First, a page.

my nursing {breast-feeding} experience

This post might be a little too much information for some of you.  If that’s the case, then stop reading.  Simple as that!

Once I reached 37 weeks pregnant (full-term), I was ready to get baby-B out of me.  I tried just about everything, including using my breast pump for 15 minutes on each side.  I read in various sources that nipple stimulation helps to naturally induce labor.  So I did this for 3 consecutive days. And Sadie was born the next day.  But that’s not what I’m writing about AND I’m not promoting using a breast-pump to induce labor.  But what it did help with was bringing my milk supply in early. Before I even went into labor, I had a tiny bit of milk pumped.  It was so exciting the first sight of milk… weird, but exciting.  I was such a breast feeding newbie, sounds funny now to be excited about a little bit of milk! Little did I know then how much I would grow to dread pumping.  But let’s not jump ahead of ourselves.  Back to the hospital…my milk supply had fully come in, and Sadie was latching on like a pro.  {Thanks to the help from the amazing lactation specialists at Wake Med} I felt so grateful and proud that nursing was working for us because I know how hard it is for some moms to get the initial latch, which is key to it all. Once Sadie was home, feeding became our special time.  I only nursed in her rocking chair in her nursery.  I enjoyed this bonding time, this time away from everyone else.  The first month seems like a blur, but I know that every 2-3 hours, day or night, we had our time together.  I know how much Sadie benefited health-wise by being breastfed that first month, but I benefited emotionally just as much. And then the 6 week mark hit, and Sadie went through some ridiculous growth spurt and was eating almost every hour and I just wanted a break.  A tiny little break.  So I had the not-so-bright idea of introducing formula for one feeding. Just for one feeding.  But little did this new nursing mom know – my supply would decrease if I replaced a feeding with formula.  And decrease it did. At first I had serious anxiety about not being able to exclusively feed my baby breast milk, so much anxiety that I went to the doctor about it.  She recommended that I take a medicine called Reglan, which increased my supply temporarily, but had to be stopped because of harmful side effects of long term usage of the medicine. So flash forward to now, at 17 weeks, and my supply has dwindled down to about 3 ounces a day.  Sadie eats about 8oz a feeding.  Every breastfeeding has to be supplemented with formula, there’s just no way around it at this point. Sadie has to be fed and I’m not making enough milk to supply all of her demand.  And then I have to pump after each feeding to even keep my supply up as little as it is. And it’s so depressing to pump for 15 minutes and only fill an ounce or two, something that I used to fill 5 ounces in no time. This routine is exhausting and stressful. But for some reason I can’t find it in me to fully stop.  Sadie would be fine, she has practically weaned herself off my breast.  I don’t think she would miss it. But her mommy, well that’s a different story.  I already miss our cherished special time together, and we still have it somewhat. But on the other hand, I’m done physically – I’m just exhausted from the cycle of breastfeeding and pumping. And I’m exhausted of feeling like a milking cow.  I’ve given Sadie what is known as liquid gold for 4 months, that’s 4 months longer than I was ever given it as a baby!  And I turned out okay, right?! I thought I would breastfeed for at least a year, but I’ve got to be okay with how long I DID nurse for. After all, nothing has quite gone as planned or expected in my world of motherhood. I should be proud of the 4 months, and not ashamed of ending sooner than planned. I need to tell myself, Congratulations Stacy, job well done! {but do I really feel that way?!}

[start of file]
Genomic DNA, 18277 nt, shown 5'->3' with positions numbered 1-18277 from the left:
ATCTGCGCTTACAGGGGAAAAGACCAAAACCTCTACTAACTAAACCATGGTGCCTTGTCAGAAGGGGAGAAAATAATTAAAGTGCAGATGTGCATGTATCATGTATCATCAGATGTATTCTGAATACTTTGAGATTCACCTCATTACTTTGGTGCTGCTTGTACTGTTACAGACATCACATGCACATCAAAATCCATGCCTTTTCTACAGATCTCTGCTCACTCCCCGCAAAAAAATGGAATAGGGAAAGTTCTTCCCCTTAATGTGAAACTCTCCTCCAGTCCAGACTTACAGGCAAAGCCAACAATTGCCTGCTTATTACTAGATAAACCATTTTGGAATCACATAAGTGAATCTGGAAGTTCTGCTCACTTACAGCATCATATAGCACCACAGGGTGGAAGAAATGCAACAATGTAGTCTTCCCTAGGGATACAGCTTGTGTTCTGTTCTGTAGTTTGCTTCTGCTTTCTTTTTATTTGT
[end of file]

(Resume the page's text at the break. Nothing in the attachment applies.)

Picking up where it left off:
Would love to hear back from anyone with your breastfeeding stories and your decision to stop breastfeeding